But to the point: how can one read the Bible in this way and also be a racial realist? Setting aside the various theories of racial realism among Young Earthers (like, for example, the special creation of the black race as a result of the cursing of Ham’s line; or, the gradual creation of races after the linguistic break-up at Babel)…we ought to realize that, at its essence, the Young Earth model promotes “staying put” in one’s created place, where the evolutionist model promotes “progress” – even eternal progress.

And the Southerner has always been the enemy of “progress”; at least, “progress” in its malicious form, meaning, progression away from traditional life and towards a new, rationally-planned mode of living. I have a hard time figuring out how the theistic evolutionist, who believes God utilizes His system of second-causes over a long period (fitting with secular evolutionary narratives) to bring about the modern world, can turn around and argue that certain modes of living ought to remain unchanged. Any “progress” on his view, ought to be seen as God continuing to work out His will for Creation. Perhaps, on this view, white people ought to be genocided out of existence to make way for a new, racially homogeneous world of peace; peace because of a one-world language, culture, and single mega “tribe” that has no “other” with which to antagonize? I can’t see how these theistic evolutionists, for example, have any grounds to oppose the so-called “transhumanist” movement, which is little more than evolutionary “eschatology”. Man, on this view, reaches rational self-consciousness and is able to take charge of his own evolutionary destiny – creating new bodies for himself, merged with nano-tech. computers, and wireless communications.

But on the Young Earth view, we can see that God specially created humans, warts and all, and means for us to take dominion within the bounds He’s set for us. “This far and no farther.” On this view, races exist and will continue to exist, even if we’re all given robot bodies; this, because racial categories are not defined by one’s genetics (a model which leads to savage counter examples), but rather, are defined by a divine person. Consider the marble example. Suppose there is a group of 20 identical marbles. They’re divided into 4 groups of five. The person dividing them can name each of the groups and think of them however he likes because he’s the one imposing meaning on their groupings. In the same way, in some hideous dystopian future, where we’re all uploaded into identical robotic machines, there’s still be “race” – as long as we exist as individual persons – simply because God has imposed meaning on particular groups of men. Yes, yes, there are phenotypical and genotypical realities as a result of these groups, but the “spiritual” grouping precedes the physical realities.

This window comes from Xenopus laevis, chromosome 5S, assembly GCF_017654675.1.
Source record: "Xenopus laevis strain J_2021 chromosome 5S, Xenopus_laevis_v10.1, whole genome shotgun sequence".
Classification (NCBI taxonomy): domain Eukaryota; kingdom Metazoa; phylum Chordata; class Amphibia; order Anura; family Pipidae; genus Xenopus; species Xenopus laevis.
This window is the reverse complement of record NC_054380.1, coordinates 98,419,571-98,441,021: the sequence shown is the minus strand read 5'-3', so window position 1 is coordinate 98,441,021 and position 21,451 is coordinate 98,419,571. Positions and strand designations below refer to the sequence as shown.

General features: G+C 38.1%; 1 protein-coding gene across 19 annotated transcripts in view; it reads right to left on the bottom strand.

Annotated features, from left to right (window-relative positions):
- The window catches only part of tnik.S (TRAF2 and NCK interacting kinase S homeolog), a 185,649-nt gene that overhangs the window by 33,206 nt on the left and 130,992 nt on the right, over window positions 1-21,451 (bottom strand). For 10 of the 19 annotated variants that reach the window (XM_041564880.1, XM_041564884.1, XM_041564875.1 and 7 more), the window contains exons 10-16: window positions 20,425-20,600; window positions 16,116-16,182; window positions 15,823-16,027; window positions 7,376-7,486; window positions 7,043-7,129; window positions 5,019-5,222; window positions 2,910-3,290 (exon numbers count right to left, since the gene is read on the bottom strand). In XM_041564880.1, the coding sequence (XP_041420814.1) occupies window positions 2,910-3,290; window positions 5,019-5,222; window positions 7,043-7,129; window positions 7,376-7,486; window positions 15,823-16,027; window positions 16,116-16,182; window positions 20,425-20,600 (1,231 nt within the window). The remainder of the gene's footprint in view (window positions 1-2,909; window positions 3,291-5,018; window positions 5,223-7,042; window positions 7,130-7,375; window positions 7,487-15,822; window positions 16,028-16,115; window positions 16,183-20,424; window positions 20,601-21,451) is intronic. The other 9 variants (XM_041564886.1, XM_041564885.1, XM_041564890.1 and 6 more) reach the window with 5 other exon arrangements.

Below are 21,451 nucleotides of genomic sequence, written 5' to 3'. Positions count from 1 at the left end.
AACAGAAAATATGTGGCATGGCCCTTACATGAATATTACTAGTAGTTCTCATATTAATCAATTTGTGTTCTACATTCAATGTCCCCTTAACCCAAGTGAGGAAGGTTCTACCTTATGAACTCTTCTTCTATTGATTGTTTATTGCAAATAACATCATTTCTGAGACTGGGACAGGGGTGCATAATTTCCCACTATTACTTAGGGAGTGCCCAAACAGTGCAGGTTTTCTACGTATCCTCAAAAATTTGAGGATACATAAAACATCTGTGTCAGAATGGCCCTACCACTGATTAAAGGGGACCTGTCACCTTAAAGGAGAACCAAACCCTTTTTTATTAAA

Much more can (and will) be said about this sort of “spiritual” view of racial categories, but my aim here is to highlight some of the benefits of a Young Earth position that, if adhered to, has the potential not only to strengthen the alternative right…but maybe to save it as well?

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3 Responses to A Southern View of Young Earth Creation

  1. Well written.

    The question of ‘why do you want to believe in Theistic Evolution’ is always the best thing to ask a TE. ‘To show that Christians can be scientific too’ is the common answer. That or some other kind of inclusivism for others or for themselves.

    By the time they answer thus they have already given up the reality to the enemy. It is hard to tell where to start with the number of errors in that short sentence.